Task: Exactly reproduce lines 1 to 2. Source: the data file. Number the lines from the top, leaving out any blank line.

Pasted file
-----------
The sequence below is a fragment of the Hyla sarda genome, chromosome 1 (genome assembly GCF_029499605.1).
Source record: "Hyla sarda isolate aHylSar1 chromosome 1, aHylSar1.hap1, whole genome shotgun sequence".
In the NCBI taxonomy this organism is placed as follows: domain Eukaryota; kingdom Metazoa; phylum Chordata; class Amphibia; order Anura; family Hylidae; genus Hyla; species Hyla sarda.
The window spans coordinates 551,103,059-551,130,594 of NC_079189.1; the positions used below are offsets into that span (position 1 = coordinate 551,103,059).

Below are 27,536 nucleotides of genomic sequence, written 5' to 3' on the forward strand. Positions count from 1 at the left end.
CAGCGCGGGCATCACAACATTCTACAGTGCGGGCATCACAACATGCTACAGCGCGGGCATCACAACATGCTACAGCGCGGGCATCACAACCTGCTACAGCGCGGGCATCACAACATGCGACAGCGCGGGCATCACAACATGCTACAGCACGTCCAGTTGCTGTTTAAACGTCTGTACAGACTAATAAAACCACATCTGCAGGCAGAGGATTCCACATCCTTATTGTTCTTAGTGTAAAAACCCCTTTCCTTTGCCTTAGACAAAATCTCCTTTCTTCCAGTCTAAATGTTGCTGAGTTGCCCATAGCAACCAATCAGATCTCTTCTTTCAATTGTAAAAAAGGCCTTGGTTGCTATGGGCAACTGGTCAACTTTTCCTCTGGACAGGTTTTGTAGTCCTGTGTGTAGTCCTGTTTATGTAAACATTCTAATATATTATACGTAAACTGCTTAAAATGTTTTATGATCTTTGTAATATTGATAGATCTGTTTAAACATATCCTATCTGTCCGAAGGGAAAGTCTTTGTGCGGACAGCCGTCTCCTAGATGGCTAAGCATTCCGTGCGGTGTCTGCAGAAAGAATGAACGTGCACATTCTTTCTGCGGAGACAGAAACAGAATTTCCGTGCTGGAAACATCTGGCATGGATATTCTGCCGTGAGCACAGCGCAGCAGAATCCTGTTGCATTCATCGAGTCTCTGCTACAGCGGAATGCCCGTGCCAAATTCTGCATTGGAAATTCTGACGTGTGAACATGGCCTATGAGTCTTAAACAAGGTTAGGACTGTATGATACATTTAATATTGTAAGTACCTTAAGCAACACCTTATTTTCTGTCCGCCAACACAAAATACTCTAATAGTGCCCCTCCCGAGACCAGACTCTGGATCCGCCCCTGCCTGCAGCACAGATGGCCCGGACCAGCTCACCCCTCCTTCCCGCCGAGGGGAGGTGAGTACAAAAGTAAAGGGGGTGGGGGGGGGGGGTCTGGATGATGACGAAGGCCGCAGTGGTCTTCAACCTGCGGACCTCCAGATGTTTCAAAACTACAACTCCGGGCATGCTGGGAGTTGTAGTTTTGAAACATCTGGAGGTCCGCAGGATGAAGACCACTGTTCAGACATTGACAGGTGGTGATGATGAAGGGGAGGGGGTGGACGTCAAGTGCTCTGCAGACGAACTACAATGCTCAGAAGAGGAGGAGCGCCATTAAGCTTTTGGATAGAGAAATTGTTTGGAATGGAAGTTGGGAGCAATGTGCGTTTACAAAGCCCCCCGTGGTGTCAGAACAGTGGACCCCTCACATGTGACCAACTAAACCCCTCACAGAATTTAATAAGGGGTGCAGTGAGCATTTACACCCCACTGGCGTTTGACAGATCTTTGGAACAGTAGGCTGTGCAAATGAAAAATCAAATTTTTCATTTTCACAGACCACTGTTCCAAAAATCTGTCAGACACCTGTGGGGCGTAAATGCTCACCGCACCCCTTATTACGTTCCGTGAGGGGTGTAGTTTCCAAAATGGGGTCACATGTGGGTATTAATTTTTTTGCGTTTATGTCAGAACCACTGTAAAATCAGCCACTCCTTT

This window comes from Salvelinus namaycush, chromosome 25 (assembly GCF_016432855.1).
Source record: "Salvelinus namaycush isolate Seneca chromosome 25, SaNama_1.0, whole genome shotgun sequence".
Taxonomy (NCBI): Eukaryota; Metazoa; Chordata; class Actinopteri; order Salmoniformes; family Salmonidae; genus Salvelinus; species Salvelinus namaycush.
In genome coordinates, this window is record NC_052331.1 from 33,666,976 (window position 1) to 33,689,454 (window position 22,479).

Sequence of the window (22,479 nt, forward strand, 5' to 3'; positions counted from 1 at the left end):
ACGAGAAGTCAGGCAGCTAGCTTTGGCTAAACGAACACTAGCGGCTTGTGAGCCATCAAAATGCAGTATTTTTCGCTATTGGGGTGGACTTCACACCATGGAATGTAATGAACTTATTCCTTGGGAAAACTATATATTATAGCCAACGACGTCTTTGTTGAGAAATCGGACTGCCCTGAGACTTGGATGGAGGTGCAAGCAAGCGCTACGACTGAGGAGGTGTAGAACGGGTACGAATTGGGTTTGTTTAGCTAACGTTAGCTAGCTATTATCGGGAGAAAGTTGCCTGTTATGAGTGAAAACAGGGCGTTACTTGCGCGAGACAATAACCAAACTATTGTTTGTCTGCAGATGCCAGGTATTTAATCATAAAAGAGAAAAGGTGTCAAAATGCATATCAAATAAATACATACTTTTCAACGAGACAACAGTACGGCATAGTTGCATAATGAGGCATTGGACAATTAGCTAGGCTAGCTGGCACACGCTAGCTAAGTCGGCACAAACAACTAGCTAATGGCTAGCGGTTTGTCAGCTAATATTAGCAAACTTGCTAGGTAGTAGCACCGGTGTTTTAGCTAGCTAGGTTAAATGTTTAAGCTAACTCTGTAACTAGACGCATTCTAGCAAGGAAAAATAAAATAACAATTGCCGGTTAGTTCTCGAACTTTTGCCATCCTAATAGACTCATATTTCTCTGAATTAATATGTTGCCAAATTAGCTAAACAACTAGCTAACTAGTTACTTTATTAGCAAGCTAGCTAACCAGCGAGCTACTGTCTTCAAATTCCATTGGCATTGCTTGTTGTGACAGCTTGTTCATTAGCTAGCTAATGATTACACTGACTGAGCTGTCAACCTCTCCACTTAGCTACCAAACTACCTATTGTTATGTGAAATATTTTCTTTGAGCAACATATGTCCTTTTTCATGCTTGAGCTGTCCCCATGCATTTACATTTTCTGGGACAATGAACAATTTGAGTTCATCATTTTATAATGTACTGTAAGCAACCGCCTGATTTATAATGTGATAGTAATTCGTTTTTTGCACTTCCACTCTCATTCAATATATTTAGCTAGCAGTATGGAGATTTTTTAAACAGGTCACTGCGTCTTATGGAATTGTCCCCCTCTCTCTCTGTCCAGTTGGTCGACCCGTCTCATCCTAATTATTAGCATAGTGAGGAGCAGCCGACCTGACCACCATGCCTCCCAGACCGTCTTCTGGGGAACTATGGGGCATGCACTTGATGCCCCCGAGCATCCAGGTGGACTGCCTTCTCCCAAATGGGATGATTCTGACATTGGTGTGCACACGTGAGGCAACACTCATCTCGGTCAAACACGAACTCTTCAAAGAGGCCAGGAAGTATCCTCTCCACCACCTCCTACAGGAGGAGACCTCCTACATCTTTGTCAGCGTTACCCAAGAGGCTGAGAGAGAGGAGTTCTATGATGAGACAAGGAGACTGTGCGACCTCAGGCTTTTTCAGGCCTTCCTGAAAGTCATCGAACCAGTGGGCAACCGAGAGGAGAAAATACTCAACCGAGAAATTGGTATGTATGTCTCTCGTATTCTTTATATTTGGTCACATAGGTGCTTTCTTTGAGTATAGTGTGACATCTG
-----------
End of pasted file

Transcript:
The sequence below is a fragment of the Hyla sarda genome, chromosome 1 (genome assembly GCF_029499605.1).
Source record: "Hyla sarda isolate aHylSar1 chromosome 1, aHylSar1.hap1, whole genome shotgun sequence".